26 Chapter 3-19 Single Crystals -Properties vary with direction: anisotropic. -Example: the modulus of elasticity (E) in BCC iron: Polycrystals -Properties may/may not vary with direction. -If grains are randomly oriented: isotropic. (E poly iron = 210 GPa) -If grains are textured, anisotropic. 200  m Data from Table 3.3, Callister 6e. (Source of data is R.W. Hertzberg, Deformation and Fracture Mechanics of Engineering Materials, 3rd ed., John Wiley and Sons, 1989.) Adapted from Fig. 4.12(b), Callister 6e. (Fig. 4.12(b) is courtesy of L.C. Smith and C. Brady, the National Bureau of Standards, Washington, DC [now the National Institute of Standards and Technology, Gaithersburg, MD].) SINGLE VS POLYCRYSTALS

27 Chapter 3-

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29 Bar of Vanadium

30 Chapter 3- Growing Crystals https://www.youtube.com/watch?v=l_USYub3djY

31 Chapter 3- Lattice Positions Example: cubic system

32 Chapter 3- Procedure for finding direction: Select two points on the line End point - Start point Clear fraction Put in [hkl] format Note: negative sign goes above the number

33 Chapter 3- Example: Select two points on the line End point - Start point Clear fraction Put in [hkl] format

34 Chapter 3- Example: Select two points on the line End point - Start point Clear fraction Put in [hkl] format

35 Chapter 3-

36 Procedure for finding planes: Find plane’s intercept with X, Y and Z axis Inverse the numbers Clear fraction Put in (hkl) format Note: negative sign goes above the number

37 Chapter 3- Find plane’s intercept with X, Y and Z axis Inverse the numbers Clear fraction Put in (hkl) format

38 Chapter 3- Find plane’s intercept with X, Y and Z axis Inverse the numbers Clear fraction Put in (hkl) format

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40 The previous equation of planar spacing is only for CUBIC systems.

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44 Atomic Linear density, LD = (number of atoms/unit length) Slip Direction (more later) Calculate LD if cube is BCC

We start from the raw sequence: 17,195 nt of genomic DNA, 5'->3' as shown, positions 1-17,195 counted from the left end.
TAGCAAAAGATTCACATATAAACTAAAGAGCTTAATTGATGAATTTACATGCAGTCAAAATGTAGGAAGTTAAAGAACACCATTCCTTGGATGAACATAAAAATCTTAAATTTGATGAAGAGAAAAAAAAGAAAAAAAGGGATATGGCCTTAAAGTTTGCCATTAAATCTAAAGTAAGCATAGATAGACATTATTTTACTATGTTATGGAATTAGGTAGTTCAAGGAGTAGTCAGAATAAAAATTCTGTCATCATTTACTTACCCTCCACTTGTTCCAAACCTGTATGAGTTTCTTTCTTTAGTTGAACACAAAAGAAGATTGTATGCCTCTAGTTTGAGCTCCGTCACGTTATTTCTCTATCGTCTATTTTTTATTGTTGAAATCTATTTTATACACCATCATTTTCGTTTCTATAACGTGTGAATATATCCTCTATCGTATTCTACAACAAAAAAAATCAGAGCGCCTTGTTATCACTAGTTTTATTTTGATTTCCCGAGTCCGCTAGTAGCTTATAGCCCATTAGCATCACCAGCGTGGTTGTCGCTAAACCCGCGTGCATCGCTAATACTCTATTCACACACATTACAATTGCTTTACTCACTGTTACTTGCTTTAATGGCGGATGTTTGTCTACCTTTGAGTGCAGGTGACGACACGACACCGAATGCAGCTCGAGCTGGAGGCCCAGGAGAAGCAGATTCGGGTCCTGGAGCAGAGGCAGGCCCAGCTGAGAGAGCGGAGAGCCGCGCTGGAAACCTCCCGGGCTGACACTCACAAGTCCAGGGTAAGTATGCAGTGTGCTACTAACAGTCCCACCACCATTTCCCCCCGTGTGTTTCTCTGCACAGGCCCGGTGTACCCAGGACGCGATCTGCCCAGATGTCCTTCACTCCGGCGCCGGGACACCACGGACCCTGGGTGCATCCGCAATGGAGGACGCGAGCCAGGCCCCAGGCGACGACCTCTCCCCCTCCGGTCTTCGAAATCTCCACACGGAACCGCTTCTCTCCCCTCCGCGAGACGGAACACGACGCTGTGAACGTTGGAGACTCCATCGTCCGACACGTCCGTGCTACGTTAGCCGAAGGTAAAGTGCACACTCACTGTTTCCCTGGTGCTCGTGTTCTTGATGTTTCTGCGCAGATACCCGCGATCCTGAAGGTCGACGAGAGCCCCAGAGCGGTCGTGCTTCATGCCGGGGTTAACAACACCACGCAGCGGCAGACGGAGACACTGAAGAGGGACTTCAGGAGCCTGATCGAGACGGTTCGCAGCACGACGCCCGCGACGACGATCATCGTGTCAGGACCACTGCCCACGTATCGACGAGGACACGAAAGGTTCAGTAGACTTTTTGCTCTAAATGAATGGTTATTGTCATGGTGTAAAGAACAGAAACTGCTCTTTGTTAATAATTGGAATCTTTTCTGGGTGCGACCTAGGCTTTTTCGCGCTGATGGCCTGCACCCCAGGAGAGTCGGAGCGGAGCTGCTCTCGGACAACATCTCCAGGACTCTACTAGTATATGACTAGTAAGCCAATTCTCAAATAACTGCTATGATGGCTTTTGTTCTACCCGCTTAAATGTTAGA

45 Chapter 3- Calculate LD if cube is FCC

46 Chapter 3- Atomic Planar density, PD = (number of atoms/unit area) Slip plane (more later) Calculate PD if cube is BCC

47 Chapter 3- Calculate PD if cube is FCC

48 Chapter 3- Atomic Volume density, VD = (number of atoms/unit volume) Calculate VD if cube is BCC

49 Chapter 3- Atomic Volume density, VD = (number of atoms/unit volume) Calculate VD if cube is FCC

50 Chapter 3- Converting from/to cubic to hexagonal, Directions [hkl] and [uvtw] u=n/3(2h-k) v=n/3(2k-h) t=-(u+v) w=nl Example: covert [102] to hexagonal system U=n/3(2-0)=2n/3 V=n/3(0-1)=-n/3 t=-(2n/3-n/3)=-n/3 W=n(2) =2n

51 Chapter 3- Converting from/to cubic to hexagonal, plane (hkl) to/from (hkil) i=-(h+k) Example: convert (213) to hexagonal system

52 Chapter 3- #atoms/UCa0a0 C.NP.FElements SC12R60.52 BCC280.68Fe, W, Mo, Cr,… FCC4120.74Fe, Cu, Al, Au, Ag, Pb, Ni,.. HCP6a 0 = 2R C 0 = 3.266R 120.74Ti, Mg, Zn, Be, Co, Zr,..

53 Chapter 3-

54 20 Incoming X-rays diffract from crystal planes. Measurement of: Critical angles,  c, for X-rays provide atomic spacing, d. Adapted from Fig. 3.2W, Callister 6e. X-RAYS TO CONFIRM CRYSTAL STRUCTURE

55 Chapter 3-

56 Watch this video: http://www.theguardian.com/science/video/2013/oct/09/100- years-x-ray-crystallography-video-animation http://www.theguardian.com/science/video/2013/oct/09/100- years-x-ray-crystallography-video-animation

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58 Graphical Methods

59 Chapter 3- X-Ray: Another Method

60 Chapter 3- Detection method n = 2dsin(  )

61 Chapter 3- Figure 3.22 Diffraction pattern for polycrystalline a-iron., a=0.29 nm n =2dsin(  ) Example: Find wavelength of the x-ray used to generate the above graph.

62 Chapter 3- Pyrite (done with SEM at SSU)

63 Chapter 3- Atoms may assemble into crystalline or amorphous structures. We can predict the density of a material, provided we know the atomic weight, atomic radius, and crystal geometry (e.g., FCC, BCC, HCP). Material properties generally vary with single crystal orientation (i.e., they are anisotropic), but properties are generally non-directional (i.e., they are isotropic) in polycrystals with randomly oriented grains. 23 SUMMARY